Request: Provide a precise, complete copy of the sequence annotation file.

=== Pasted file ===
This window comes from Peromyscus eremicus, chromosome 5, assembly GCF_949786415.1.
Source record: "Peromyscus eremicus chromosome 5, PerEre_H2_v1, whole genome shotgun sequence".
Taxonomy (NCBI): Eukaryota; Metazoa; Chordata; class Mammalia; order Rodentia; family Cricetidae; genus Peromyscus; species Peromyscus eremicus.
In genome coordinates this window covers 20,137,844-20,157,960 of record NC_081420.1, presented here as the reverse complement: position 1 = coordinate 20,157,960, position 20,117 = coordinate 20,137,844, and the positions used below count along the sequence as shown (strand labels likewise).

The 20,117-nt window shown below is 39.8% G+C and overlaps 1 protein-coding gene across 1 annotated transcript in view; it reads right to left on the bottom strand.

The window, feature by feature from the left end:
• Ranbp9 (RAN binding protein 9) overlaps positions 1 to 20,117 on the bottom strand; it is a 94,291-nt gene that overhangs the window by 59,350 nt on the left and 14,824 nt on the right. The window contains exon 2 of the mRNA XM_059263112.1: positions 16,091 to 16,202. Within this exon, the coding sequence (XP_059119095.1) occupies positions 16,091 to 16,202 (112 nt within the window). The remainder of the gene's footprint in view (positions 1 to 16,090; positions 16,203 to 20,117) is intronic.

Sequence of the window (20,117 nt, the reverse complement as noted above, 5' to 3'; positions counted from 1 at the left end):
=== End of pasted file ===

This window comes from Peromyscus eremicus, chromosome 5, assembly GCF_949786415.1.
Source record: "Peromyscus eremicus chromosome 5, PerEre_H2_v1, whole genome shotgun sequence".
Taxonomy (NCBI): Eukaryota; Metazoa; Chordata; class Mammalia; order Rodentia; family Cricetidae; genus Peromyscus; species Peromyscus eremicus.
In genome coordinates this window covers 20,137,844-20,157,960 of record NC_081420.1, presented here as the reverse complement: position 1 = coordinate 20,157,960, position 20,117 = coordinate 20,137,844, and the positions used below count along the sequence as shown (strand labels likewise).

The 20,117-nt window shown below is 39.8% G+C and overlaps 1 protein-coding gene across 1 annotated transcript in view; it reads right to left on the bottom strand.

The window, feature by feature from the left end:
• Ranbp9 (RAN binding protein 9) overlaps positions 1 to 20,117 on the bottom strand; it is a 94,291-nt gene that overhangs the window by 59,350 nt on the left and 14,824 nt on the right. The window contains exon 2 of the mRNA XM_059263112.1: positions 16,091 to 16,202. Within this exon, the coding sequence (XP_059119095.1) occupies positions 16,091 to 16,202 (112 nt within the window). The remainder of the gene's footprint in view (positions 1 to 16,090; positions 16,203 to 20,117) is intronic.

Sequence of the window (20,117 nt, the reverse complement as noted above, 5' to 3'; positions counted from 1 at the left end):